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FORT WORTH, Texas (July 22, 2015) – The searing 100-degree temperatures in North Texas cause grief for many, but for more than 200 high school students participating in the 20th annual Solar Car Challenge the area’s heat wave is the perfect recipe for speed. 

>Students from across the country have congregated inside Texas Motor Speedway to race in the much-anticipated Solar Car Challenge on the venue’s 1.5-mile oval that plays host annually to NASCAR and INDYCAR races. Twenty-nine teams representing 26 different high schools from 11 different states are participating in the four-day solar car competition that got underway Monday morning. 

The challenge for students is to design, build and race a car by harnessing the energy of the sun, allowing students to sharpen their skills in science, technology, engineering and mathematics. For teams, the process is strenuous but rewarding when the tires hit the track at Texas Motor Speedway. 

“It’s a lot to take in and it’s a really different experience from what we’re use to,” Coppell (Texas) High School student Mackenzie Becker said. “But it’s so cool to see everything and to meet all these people and to see how it works.” 

The Solar Car Challenge, which was established in 1993, has continued to teach high school students how to design, engineer, build and safely drive a roadworthy solar car. The goal for each team is to complete as many laps around the Texas Motor Speedway oval during the four days to earn the championship in their respective division. 

“This is an education program, it’s not just about racing,” Solar Car Challenge Foundation President Dr. Lehman Marks said. “That’s the ice cream on the cake.  What it’s all about here is a program here where students learn how to build a car, put solar cells on it and then we say you can race that car at the best facility in the world – Texas Motor Speedway.”

The divisions consist of the Classic, Open Division, Advanced and the Electric-Solar Powered Car. The Classic requires participants to use inexpensive conventional motors, lead acid batteries and less efficient solar cells. Experienced teams participate in the Open Division, which provides a broader range of expensive technology. The Advanced Division allows teams to use university body models and exotic batteries to power their solar car.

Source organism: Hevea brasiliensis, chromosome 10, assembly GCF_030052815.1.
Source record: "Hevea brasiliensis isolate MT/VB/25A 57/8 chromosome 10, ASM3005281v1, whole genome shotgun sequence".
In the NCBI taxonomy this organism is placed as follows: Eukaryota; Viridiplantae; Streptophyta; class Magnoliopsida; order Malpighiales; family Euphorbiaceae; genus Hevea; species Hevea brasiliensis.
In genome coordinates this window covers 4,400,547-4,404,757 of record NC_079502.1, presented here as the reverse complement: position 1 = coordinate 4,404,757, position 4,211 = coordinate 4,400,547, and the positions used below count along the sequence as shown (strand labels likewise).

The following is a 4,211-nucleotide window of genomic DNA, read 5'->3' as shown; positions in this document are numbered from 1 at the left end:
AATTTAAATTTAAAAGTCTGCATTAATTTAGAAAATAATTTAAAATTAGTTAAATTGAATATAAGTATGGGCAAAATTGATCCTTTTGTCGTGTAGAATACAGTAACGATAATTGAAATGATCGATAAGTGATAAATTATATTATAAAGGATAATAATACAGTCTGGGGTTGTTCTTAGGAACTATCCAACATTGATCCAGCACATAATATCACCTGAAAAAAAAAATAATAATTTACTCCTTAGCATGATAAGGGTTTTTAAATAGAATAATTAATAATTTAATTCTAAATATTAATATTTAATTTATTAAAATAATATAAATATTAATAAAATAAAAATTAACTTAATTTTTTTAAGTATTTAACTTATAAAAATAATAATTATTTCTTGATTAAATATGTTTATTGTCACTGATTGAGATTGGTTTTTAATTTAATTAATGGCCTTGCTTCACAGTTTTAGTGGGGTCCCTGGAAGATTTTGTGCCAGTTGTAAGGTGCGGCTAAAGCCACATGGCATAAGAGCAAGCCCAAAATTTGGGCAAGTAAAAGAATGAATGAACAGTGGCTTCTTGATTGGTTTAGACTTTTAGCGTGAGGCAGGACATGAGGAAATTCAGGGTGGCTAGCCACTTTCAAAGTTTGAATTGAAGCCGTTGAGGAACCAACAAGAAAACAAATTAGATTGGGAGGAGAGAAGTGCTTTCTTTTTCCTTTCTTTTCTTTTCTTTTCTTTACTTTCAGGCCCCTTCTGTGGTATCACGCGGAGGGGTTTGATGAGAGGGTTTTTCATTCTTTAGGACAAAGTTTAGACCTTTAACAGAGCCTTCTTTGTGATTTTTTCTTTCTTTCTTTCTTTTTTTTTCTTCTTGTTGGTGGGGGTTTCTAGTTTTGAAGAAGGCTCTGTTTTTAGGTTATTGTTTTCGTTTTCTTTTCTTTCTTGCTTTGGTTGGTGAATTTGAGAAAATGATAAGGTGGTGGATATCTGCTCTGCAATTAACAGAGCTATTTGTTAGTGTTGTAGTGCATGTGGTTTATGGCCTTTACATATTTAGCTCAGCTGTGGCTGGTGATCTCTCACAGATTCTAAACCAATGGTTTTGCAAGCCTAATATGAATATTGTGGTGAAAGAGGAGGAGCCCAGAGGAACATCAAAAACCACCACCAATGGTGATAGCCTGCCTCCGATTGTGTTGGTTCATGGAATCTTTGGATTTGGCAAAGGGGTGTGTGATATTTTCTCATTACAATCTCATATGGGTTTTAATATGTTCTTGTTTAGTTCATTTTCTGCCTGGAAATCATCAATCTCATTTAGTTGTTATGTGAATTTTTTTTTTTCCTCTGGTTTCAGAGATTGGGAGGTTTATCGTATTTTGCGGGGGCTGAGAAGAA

New to the competition this year is the creation of the Electric-Solar Powered Car division, which injects “realism” into solar car racing. The vehicles are designed for two passengers and powered by solar cells attached to permanent charging stations. 

Not only must the sun power vehicles, but they also must be functional for safety. Each car must come equipped with a roll cage, “crush zones,” safety harness, horn, communications, turn signals and a fire extinguisher. 

For the student and advisors, racing their solar cars on the same track that the greatest NASCAR and INDYCAR drivers compete on is a reward in itself. 

“When they (students) come in through that South Tunnel you can look at their eyes, they gleam with excitement because there are 200,000 seats here – the bigness of it,” Marks said. “Someone told me they thought it (Texas Motor Speedway) was only going to be big enough to play soccer. It’s stunning.” 

This marks the 10th year the Solar Car Challenge has been held on Texas Motor Speedway’s 1.5-mile speedway. Each year the competition rotates between a closed-track event at Texas Motor Speedway and a cross-country event. 

The competition concludes Thursday with the winners from the four divisions being crowned. The event is free and open to the public. Fans may enter through the South Tunnel and park in the lot adjacent to the NASCAR Sprint Cup Series garage. 

The following states are represented by schools in the competition:

  • Texas (13): All Saints Episcopal School (Fort Worth); Ben Barber Career Tech Academy (Mansfield); Byron Nelson High School (Trophy Club); Coppell High School (Coppell); Grapevine High School (Grapevine); Greenville High School (Greenville); Harmony Science Academy (El Paso); James Madison High School (San Antonio); Presidio High School (Presidio); School of Science and Technology (Corpus Christi); Southwest High School (San Antonio); Stony Point High School (Round Rock); Wylie East High School (Wylie).
  • California (2): Palmdale High School (Palmdale); Walnut Valley Unified School District (Walnut).
  • Florida (2): South Plantation High School (Plantation); Western High School (Davie).
  • Michigan (2): Grosse Pointe South High School (Grosse Pointe Farms); Heroes' Alliance (Detroit).
  • Indiana (1): Bloomington South High School (Bloomington).
  • Minnesota (1): Saint Thomas Academy (Mendota Heights).
  • Mississippi (1): Choctaw Central High School (Choctaw).
  • New York (1): Tottenville High School (Staten Island).
  • Oregon (1): Trinity Lutheran School (Bend).
  • Pennsylvania (1): Devon Preparatory School (Devon).
  • South Carolina (1): Woodland High School (Dorchester). 

For more information on the Solar Car Challenge, visit www.solarcarchallenge.org. 

About the author

The Texas Motor Speedway Media Relations Department is located on the 6th floor of The Speedway Club outside of Turn 1 of the speedway. 

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